NCAA Elite Eight: Kansas uses expectations as challenge to its place in hierarchyBy J. BRADY McCOLLOUGH
The Wichita Eagle
SAN ANTONIO The blueblood Kansas Jayhawks wore black on Saturday. They swore the look wasnt a bold statement, but it was hard to ignore the symbolism.
They know that they are the unquestioned favorites to win the national championship, the only No. 1 seed left, the team with No. 11 seed Virginia Commonwealth and No. 8 seed Butler standing in the way of them and the national championship game. But they also know that they are not Americas team, so why wear the colors?
This is a KU team that understands it is a part of the establishment but hasnt felt like it all season. The Jayhawks, 35-2 and Big 12 champions, call themselves underdogs with straight faces. This with VCU the tournaments ultimate Cinderella story and the team that might as well be wearing red, white and blue this afternoon in the Southwest Regional final staring them down from across the Alamodome.
I honestly feel like if we didnt have a chip on our shoulder, we wouldnt be a team, KU guard Elijah Johnson said. VCU, for example, has been looked over. Theyve got a chip on their shoulder. We do, too, its just that ours is looked at in a different light. Ours is looked at not from a respect standpoint, but from what we deserve.
You come to Kansas, and you expect to get respect. Johnson is a sophomore, and he was brought up as a freshman in that world. Last season, the Jayhawks were the Chosen Ones, anointed as preseason No. 1, named the tournaments No. 1 overall seed and picked by President Barack Obama to cut down the nets. It all fell apart in shocking fashion in the second round against Northern Iowa.
I thought we were unbeatable, KU forward Markieff Morris said, and I think that a lot of my teammates thought we were unbeatable.
When this season began, Kansas was picked No. 7 in the preseason polls. The Jayhawks were picked to finish second in the Big 12 behind Kansas State, which lost to them three times last season. Obviously, people thought that the Morris twins and their supporting cast were not good enough to replace the losses of Sherron Collins, Cole Aldrich and Xavier Henry.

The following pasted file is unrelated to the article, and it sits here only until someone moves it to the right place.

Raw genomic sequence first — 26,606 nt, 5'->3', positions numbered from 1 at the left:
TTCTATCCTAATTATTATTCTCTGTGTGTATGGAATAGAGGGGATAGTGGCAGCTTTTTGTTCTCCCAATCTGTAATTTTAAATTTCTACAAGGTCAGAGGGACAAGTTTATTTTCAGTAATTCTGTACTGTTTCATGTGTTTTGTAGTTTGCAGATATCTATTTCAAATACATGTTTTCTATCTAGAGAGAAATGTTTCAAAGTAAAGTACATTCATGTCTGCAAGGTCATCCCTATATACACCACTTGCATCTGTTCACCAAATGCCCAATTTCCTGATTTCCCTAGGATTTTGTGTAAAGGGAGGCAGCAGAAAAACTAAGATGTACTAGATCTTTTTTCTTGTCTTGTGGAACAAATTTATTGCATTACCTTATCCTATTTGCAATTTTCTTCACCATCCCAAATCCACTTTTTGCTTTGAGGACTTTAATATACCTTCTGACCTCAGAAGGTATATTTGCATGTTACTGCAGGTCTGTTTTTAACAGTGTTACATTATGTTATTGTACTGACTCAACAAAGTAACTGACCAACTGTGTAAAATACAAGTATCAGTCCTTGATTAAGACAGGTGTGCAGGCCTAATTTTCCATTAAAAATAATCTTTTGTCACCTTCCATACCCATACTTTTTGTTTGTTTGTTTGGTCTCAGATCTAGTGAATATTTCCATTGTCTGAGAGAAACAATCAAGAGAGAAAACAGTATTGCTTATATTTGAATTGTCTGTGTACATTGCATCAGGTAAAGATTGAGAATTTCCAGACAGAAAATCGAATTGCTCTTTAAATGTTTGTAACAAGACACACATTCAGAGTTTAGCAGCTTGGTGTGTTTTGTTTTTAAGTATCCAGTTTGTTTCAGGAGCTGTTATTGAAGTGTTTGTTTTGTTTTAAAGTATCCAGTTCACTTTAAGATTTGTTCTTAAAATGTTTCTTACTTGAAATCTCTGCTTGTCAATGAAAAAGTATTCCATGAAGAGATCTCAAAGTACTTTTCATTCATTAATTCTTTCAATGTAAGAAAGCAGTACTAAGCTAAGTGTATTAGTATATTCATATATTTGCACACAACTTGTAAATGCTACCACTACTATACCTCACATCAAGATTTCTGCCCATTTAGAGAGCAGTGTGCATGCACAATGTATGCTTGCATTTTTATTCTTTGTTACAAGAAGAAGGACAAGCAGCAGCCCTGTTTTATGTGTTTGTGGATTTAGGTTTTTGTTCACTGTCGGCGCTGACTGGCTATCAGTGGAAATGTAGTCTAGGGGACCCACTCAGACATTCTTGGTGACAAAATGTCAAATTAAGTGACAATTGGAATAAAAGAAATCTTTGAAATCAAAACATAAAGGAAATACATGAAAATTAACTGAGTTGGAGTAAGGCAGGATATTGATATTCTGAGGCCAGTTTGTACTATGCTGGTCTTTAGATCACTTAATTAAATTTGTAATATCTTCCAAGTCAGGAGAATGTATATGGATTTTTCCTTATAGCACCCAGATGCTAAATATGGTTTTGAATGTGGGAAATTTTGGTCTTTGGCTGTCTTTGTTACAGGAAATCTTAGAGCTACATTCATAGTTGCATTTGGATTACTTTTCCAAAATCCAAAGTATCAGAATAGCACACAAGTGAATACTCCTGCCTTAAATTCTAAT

This Kansas team wasnt handed anything.
I think we came out and showed people how good we are, KU guard Tyshawn Taylor said. Proving ourselves to everybody is what we wanted to do.
The Jayhawks won their first 18 games. They did it without the guy who was supposed to be their best player, freshman guard Josh Selby, for the first nine games. It turned out that Selby was far from their best player, and then they went off and won their seventh straight Big 12 title and the league tournament championship with him playing a small role.
Now, the floodgates have opened up on KUs side of the bracket. And now, people are saying this same group of players should win the national championship.
Dont come along when we put it together, Markieff said. We knew what we were going to do this season. In the Big 12, we knew what we were going to do. Were happy to be the underdogs. I wish people would still say were gonna lose. Thats what they thought at the beginning of the season.
Back then, even KU coach Bill Self was hesitant to expect as much of this years Jayhawks as last years bunch. He said that they were unlikely have a record like 33-3, but he had a feeling that the 2011 team had a high ceiling.
And here they are, with a better record and a chance to become immortalized with a trip to the schools 14th Final Four. Yet, they don't feel much love other than from their own fan base. They know that people will poke holes in anything that happens from here on out because of KUs path: a No. 16 seed, a No. 9, a No. 12, a No. 11 and a No. 8 on the way to the title game. The Jayhawks would have the easiest road, by seed, of any national champion.
But they arent hearing any of it.
Were definitely a hungry team, Markieff Morris said, and were gonna stay hungry until the season is over for us.Check J. Brady McColloughs KU blog at blogs.kansas.com/jayhawk. Reach him at firstname.lastname@example.org.
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